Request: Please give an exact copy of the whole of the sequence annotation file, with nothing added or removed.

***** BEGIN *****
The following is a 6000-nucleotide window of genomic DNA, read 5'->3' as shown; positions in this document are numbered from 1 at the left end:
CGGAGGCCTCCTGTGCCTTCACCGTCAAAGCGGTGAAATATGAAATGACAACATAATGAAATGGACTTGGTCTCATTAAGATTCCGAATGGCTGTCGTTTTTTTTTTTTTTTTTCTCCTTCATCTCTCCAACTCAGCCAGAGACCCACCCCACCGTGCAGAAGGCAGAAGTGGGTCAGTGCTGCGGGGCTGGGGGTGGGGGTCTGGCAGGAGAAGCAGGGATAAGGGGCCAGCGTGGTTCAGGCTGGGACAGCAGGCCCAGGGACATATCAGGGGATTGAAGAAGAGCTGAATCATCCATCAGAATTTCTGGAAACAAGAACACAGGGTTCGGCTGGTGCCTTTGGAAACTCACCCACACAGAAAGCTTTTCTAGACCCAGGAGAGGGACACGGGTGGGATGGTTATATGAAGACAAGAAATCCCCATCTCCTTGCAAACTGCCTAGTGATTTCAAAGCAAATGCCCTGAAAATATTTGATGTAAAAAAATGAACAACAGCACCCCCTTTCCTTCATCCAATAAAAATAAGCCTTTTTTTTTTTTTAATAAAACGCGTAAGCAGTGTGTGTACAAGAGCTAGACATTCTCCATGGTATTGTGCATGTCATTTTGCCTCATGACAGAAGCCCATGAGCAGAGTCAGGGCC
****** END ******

The following is a 6000-nucleotide window of genomic DNA, read 5'->3' as shown; positions in this document are numbered from 1 at the left end:
CGGAGGCCTCCTGTGCCTTCACCGTCAAAGCGGTGAAATATGAAATGACAACATAATGAAATGGACTTGGTCTCATTAAGATTCCGAATGGCTGTCGTTTTTTTTTTTTTTTTTCTCCTTCATCTCTCCAACTCAGCCAGAGACCCACCCCACCGTGCAGAAGGCAGAAGTGGGTCAGTGCTGCGGGGCTGGGGGTGGGGGTCTGGCAGGAGAAGCAGGGATAAGGGGCCAGCGTGGTTCAGGCTGGGACAGCAGGCCCAGGGACATATCAGGGGATTGAAGAAGAGCTGAATCATCCATCAGAATTTCTGGAAACAAGAACACAGGGTTCGGCTGGTGCCTTTGGAAACTCACCCACACAGAAAGCTTTTCTAGACCCAGGAGAGGGACACGGGTGGGATGGTTATATGAAGACAAGAAATCCCCATCTCCTTGCAAACTGCCTAGTGATTTCAAAGCAAATGCCCTGAAAATATTTGATGTAAAAAAATGAACAACAGCACCCCCTTTCCTTCATCCAATAAAAATAAGCCTTTTTTTTTTTTTAATAAAACGCGTAAGCAGTGTGTGTACAAGAGCTAGACATTCTCCATGGTATTGTGCATGTCATTTTGCCTCATGACAGAAGCCCATGAGCAGAGTCAGGGCC